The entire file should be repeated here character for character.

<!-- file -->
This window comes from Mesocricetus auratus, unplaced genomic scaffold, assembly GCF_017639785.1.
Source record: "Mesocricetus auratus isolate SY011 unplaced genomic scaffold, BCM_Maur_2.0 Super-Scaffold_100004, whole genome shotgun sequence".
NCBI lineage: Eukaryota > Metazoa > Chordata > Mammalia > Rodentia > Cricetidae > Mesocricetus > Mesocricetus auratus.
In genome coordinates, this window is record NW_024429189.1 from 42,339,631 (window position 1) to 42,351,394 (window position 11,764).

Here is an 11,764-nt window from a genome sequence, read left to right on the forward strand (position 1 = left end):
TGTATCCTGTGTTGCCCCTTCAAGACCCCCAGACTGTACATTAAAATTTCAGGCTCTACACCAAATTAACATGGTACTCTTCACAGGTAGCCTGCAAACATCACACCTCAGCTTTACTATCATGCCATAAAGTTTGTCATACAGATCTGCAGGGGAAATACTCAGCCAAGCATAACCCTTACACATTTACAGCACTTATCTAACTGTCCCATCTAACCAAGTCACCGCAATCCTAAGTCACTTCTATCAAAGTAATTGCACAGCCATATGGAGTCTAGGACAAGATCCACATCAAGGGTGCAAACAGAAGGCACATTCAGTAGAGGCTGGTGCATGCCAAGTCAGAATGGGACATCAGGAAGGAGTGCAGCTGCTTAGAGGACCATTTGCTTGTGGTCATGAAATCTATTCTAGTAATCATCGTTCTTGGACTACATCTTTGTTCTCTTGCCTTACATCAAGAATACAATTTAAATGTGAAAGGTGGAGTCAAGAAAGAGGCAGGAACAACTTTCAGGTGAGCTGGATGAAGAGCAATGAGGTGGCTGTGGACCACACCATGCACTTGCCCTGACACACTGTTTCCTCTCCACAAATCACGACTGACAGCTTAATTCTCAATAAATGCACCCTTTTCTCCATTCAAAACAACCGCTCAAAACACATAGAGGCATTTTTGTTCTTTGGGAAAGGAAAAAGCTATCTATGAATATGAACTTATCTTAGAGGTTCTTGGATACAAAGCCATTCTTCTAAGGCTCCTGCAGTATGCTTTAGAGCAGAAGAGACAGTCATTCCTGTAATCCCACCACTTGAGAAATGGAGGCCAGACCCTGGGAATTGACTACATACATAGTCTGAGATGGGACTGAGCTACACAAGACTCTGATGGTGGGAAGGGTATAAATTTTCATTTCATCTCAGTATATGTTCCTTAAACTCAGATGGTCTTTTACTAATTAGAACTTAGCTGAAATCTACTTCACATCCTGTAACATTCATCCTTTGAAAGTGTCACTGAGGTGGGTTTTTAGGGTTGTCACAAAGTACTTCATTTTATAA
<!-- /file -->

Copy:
This window comes from Mesocricetus auratus, unplaced genomic scaffold, assembly GCF_017639785.1.
Source record: "Mesocricetus auratus isolate SY011 unplaced genomic scaffold, BCM_Maur_2.0 Super-Scaffold_100004, whole genome shotgun sequence".
NCBI lineage: Eukaryota > Metazoa > Chordata > Mammalia > Rodentia > Cricetidae > Mesocricetus > Mesocricetus auratus.
In genome coordinates, this window is record NW_024429189.1 from 42,339,631 (window position 1) to 42,351,394 (window position 11,764).

Here is an 11,764-nt window from a genome sequence, read left to right on the forward strand (position 1 = left end):
TGTATCCTGTGTTGCCCCTTCAAGACCCCCAGACTGTACATTAAAATTTCAGGCTCTACACCAAATTAACATGGTACTCTTCACAGGTAGCCTGCAAACATCACACCTCAGCTTTACTATCATGCCATAAAGTTTGTCATACAGATCTGCAGGGGAAATACTCAGCCAAGCATAACCCTTACACATTTACAGCACTTATCTAACTGTCCCATCTAACCAAGTCACCGCAATCCTAAGTCACTTCTATCAAAGTAATTGCACAGCCATATGGAGTCTAGGACAAGATCCACATCAAGGGTGCAAACAGAAGGCACATTCAGTAGAGGCTGGTGCATGCCAAGTCAGAATGGGACATCAGGAAGGAGTGCAGCTGCTTAGAGGACCATTTGCTTGTGGTCATGAAATCTATTCTAGTAATCATCGTTCTTGGACTACATCTTTGTTCTCTTGCCTTACATCAAGAATACAATTTAAATGTGAAAGGTGGAGTCAAGAAAGAGGCAGGAACAACTTTCAGGTGAGCTGGATGAAGAGCAATGAGGTGGCTGTGGACCACACCATGCACTTGCCCTGACACACTGTTTCCTCTCCACAAATCACGACTGACAGCTTAATTCTCAATAAATGCACCCTTTTCTCCATTCAAAACAACCGCTCAAAACACATAGAGGCATTTTTGTTCTTTGGGAAAGGAAAAAGCTATCTATGAATATGAACTTATCTTAGAGGTTCTTGGATACAAAGCCATTCTTCTAAGGCTCCTGCAGTATGCTTTAGAGCAGAAGAGACAGTCATTCCTGTAATCCCACCACTTGAGAAATGGAGGCCAGACCCTGGGAATTGACTACATACATAGTCTGAGATGGGACTGAGCTACACAAGACTCTGATGGTGGGAAGGGTATAAATTTTCATTTCATCTCAGTATATGTTCCTTAAACTCAGATGGTCTTTTACTAATTAGAACTTAGCTGAAATCTACTTCACATCCTGTAACATTCATCCTTTGAAAGTGTCACTGAGGTGGGTTTTTAGGGTTGTCACAAAGTACTTCATTTTATAA